• Singled Out
  • 0 comments
Coldplay-Rihanna-Princess-Of-Chinaportrait

Coldplay Breaks from the Mylo Xyloto Narrative for ‘Princess of China’

written by: on March 21, 2012

Pop ‘stache described the collaboration between musicians Coldplay and Rihanna on “Princess of China” from 2011′s Mylo Xyloto as “head-scratching.” Still, we haven’t figured out the motivation behind the pairing.

The broken love story trails along a pulsating beat that is strong throughout, relying on Coldplay’s signature piano-electronic sounds to propel it to greatness. Its narrative even starts with the words, “Once upon a time,” before allowing two sides of the story to be told separately but also in tandem. It soon unfolds into a story of despair where both sides look back at what could’ve been.

Vocalist Chris Martin rings in a few beginning lines talking of, “I’ve got to go,” and, “Two halves of my heart,” until Rihanna claims, “All we ever seem to do is fight,” before they join in the pre-chorus to spell out, “Why’d you have to go,” together.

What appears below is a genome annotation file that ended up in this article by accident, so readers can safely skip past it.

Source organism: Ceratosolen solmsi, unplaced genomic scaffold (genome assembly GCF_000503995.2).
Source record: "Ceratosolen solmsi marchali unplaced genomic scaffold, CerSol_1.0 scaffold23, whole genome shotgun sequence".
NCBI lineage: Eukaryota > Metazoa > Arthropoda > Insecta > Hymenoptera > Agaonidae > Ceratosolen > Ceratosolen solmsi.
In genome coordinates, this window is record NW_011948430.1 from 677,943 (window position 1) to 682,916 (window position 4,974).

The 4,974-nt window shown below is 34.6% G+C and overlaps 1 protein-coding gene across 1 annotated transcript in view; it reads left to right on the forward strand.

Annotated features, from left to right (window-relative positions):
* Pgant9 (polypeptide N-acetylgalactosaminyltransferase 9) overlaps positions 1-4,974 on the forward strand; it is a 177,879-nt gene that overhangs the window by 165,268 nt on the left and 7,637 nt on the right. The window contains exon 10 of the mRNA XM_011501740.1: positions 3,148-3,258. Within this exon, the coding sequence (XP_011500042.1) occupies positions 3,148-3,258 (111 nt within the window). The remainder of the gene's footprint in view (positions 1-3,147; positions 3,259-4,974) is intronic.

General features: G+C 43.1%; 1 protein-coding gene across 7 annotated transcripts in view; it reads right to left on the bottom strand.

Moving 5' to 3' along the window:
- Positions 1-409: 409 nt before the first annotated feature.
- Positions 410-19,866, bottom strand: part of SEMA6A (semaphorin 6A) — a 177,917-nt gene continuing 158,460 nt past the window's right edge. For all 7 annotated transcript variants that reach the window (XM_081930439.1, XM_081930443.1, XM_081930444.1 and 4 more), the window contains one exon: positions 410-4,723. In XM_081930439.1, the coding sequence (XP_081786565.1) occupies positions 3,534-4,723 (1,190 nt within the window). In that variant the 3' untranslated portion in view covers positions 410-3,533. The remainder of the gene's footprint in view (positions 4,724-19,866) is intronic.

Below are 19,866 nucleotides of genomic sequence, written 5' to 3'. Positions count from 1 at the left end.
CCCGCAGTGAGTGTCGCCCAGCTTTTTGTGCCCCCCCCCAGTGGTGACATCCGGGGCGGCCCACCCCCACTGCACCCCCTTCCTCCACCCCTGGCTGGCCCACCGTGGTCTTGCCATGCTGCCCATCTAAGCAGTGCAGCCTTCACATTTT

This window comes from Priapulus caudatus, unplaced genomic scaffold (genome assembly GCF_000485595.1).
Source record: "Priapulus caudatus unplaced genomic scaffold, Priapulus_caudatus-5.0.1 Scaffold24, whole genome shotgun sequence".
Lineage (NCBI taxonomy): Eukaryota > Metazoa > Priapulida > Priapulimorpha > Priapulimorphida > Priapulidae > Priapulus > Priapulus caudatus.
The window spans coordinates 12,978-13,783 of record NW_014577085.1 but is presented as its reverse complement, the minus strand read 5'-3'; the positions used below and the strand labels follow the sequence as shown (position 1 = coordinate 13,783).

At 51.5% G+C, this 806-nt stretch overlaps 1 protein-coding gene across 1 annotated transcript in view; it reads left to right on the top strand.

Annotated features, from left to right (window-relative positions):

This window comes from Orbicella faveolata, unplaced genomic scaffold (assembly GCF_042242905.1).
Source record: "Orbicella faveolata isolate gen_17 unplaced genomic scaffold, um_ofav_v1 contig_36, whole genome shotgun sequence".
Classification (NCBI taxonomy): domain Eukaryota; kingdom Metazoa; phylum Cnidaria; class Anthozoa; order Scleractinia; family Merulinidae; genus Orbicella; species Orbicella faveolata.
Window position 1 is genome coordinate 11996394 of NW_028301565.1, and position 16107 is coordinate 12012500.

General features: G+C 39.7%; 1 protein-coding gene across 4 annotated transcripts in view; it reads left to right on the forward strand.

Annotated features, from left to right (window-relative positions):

Although the song’s rhyming is relatively elementary, its story is substantial.

The chorus, “Could’ve had a castle/You’d be a king/Could’ve had a castle/And worn a ring,” definitely carries emotional strength, but it’s also something Martin’s daughter, Apple, could’ve written.

It’s the daunting “oh” sounds that are creepy and electric between verses and tie in the empty effect the song aims to sell. This is the success in the song amid its abnormal qualities wherein. This all leads to the channeling anger in the final lines that repeat, “’Cause you really hurt me,” which remain simple, but when placed atop a thick electronic mix, they really stream the right energy.

Part of the reason why critics speculated “Princess of China” was a gimmick is because it interrupts the flow of Coldplay’s Mylo Xyloto. The album is a concept about a feud between characters Mylo and Xyloto. This song’s focus is on a tainted love story.

Although the damage is never properly balanced in a traditional story of heartbreak, it seems here that both “she” and “he” have been victimized and resent the potential they previously had. Yet they remain completely vague in describing what happened. This collaboration is filled with loopholes.